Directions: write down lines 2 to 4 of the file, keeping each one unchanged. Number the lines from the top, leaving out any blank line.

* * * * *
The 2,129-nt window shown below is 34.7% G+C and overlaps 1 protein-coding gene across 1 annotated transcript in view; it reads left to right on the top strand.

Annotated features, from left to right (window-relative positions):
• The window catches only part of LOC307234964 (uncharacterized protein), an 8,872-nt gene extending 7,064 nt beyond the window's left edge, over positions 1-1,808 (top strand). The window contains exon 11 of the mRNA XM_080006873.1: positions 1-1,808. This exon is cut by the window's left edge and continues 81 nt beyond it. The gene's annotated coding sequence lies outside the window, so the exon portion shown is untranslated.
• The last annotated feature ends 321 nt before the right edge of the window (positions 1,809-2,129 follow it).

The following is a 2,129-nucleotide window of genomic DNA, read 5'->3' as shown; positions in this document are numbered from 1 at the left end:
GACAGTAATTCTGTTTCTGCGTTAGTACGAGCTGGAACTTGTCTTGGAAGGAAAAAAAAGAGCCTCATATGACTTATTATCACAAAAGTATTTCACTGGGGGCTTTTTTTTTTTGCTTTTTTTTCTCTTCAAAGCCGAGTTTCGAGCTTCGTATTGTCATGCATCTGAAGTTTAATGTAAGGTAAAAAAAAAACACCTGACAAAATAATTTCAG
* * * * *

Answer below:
Annotated features, from left to right (window-relative positions):
• The window catches only part of LOC307234964 (uncharacterized protein), an 8,872-nt gene extending 7,064 nt beyond the window's left edge, over positions 1-1,808 (top strand). The window contains exon 11 of the mRNA XM_080006873.1: positions 1-1,808. This exon is cut by the window's left edge and continues 81 nt beyond it. The gene's annotated coding sequence lies outside the window, so the exon portion shown is untranslated.
• The last annotated feature ends 321 nt before the right edge of the window (positions 1,809-2,129 follow it).